There are more questions to consider, of course; for example, the ones Jemison asks here:
How do we represent female pain without producing a culture in which this pain has been fetishized to the point of fantasy or imperative? Fetishize: to be excessively or irrationally devoted to. Here is the danger of wounded womanhood: that its invocation will corroborate a pain cult that keeps legitimating, almost legislating, more of itself.
The hard part is that underneath this obscene fascination with representations of women who hurt themselves and have bad sex and drink too much, there are actual women who hurt themselves and have bad sex and drink too much. Female pain is prior to its representation, even if its manifestations are shaped and bent by cultural models.
Relying too much on the image of the wounded woman is reductive, but so is rejecting it—being unwilling to look at the varieties of need and suffering that yield it. We don’t want to be wounds (“No, you’re the wound!”) but we should be allowed to have them, to speak about having them, to be something more than just another girl who has one. We should be able to do these things without failing the feminism of our mothers, and we should be able to represent women who hurt without walking backward into a voyeuristic rehashing of the old cultural models: another emo cutter under the bleachers, another hurt-seeking missile of womanhood, a body gone drunk or bruised or barren, another archetype sunk into blackout under the sheets.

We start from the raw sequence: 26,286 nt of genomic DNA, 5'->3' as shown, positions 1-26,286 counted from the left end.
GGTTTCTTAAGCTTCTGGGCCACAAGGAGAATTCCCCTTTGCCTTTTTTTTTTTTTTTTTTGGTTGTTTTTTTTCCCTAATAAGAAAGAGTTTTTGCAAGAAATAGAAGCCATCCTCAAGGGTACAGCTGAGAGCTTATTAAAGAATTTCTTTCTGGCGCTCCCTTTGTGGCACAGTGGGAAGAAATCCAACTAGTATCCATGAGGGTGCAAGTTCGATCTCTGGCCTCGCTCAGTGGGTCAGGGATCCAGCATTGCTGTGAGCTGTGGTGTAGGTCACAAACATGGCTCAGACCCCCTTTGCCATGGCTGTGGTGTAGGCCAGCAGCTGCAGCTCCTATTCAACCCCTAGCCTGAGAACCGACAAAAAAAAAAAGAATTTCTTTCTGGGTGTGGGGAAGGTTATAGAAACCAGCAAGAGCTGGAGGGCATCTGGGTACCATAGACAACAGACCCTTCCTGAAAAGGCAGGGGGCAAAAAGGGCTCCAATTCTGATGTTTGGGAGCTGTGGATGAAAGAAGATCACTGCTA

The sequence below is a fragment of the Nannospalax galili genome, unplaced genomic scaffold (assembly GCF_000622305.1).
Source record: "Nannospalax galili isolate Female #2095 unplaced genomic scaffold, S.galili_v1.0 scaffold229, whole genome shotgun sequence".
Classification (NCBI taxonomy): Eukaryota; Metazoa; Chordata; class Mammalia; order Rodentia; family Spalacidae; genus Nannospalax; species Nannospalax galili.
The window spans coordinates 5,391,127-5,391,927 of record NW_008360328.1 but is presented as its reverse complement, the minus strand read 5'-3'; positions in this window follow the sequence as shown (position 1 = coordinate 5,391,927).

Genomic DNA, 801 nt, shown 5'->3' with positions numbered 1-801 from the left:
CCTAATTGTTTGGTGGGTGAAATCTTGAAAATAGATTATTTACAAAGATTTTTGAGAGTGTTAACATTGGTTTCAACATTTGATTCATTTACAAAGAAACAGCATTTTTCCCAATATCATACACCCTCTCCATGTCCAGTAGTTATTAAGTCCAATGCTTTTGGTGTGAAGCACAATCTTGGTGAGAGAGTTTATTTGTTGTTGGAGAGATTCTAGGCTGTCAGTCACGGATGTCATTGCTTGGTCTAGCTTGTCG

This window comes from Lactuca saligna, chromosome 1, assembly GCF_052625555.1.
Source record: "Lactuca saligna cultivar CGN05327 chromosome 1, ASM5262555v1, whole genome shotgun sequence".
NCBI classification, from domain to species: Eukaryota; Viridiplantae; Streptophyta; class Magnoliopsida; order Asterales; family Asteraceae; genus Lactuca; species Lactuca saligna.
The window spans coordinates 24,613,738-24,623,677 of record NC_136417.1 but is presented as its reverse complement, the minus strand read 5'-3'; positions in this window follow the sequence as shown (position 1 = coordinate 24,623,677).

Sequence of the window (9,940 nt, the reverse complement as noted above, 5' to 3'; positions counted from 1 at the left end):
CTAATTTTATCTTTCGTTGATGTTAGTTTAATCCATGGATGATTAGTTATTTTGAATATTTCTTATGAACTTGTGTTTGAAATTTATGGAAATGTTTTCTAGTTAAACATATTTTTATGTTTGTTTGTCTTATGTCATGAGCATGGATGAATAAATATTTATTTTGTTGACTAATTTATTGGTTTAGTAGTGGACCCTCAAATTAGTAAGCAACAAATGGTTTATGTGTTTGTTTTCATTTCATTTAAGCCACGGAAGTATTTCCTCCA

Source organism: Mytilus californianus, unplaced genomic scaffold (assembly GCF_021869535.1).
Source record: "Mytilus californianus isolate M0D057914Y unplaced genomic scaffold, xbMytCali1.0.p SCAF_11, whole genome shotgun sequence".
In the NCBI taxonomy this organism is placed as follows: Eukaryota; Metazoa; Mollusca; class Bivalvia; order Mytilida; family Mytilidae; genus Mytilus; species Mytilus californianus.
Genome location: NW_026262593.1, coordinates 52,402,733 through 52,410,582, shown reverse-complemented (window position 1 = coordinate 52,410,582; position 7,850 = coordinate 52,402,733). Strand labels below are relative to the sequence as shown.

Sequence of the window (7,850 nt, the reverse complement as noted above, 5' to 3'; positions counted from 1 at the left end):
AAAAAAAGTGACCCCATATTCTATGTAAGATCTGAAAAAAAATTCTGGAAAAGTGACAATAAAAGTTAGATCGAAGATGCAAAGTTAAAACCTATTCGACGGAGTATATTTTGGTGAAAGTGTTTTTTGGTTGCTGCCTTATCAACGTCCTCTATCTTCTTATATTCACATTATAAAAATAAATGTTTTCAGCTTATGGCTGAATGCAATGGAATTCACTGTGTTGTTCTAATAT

I don’t know how we can do this, but I do know I need to talk about it.

Lastly, I love what Jemison has to say about deliberation in the title essay “The Empathy Exams”. Intentionality, she reminds us, is not the enemy of love. She makes a case for a world where emotional labour is both valued and made visible:
Empathy isn’t just something that happens to us — a meteor shower of synapses firing across the brain — it’s also a choice we make: to pay attention, to extend ourselves. It’s made of exertion, that dowdier cousin of impulse. Sometimes we care for another because we know we should, or because it’s asked for, but this doesn’t make our caring hollow. The act of choosing simply means we’ve committed ourselves to a set of behaviors greater than the sum of our individual inclinations: I will listen to his sadness, even when I’m deep in my own. To say going through the motions— this isn’t reduction so much as acknowledgement of effort—the labor, the motions, the dance—of getting inside another person’s state of heart or mind.
This confession of effort chafes against the notion that empathy should always rise unbidden, that genuine means the same as unwilled, that intentionality is the enemy of love. But I believe in intention and I believe in work. I believe in waking up in the middle of the night and packing our bags and leaving our worst selves for our better ones.
I’ll leave you with the book’s closing words — what they get at is simple, but to me they were a revelation: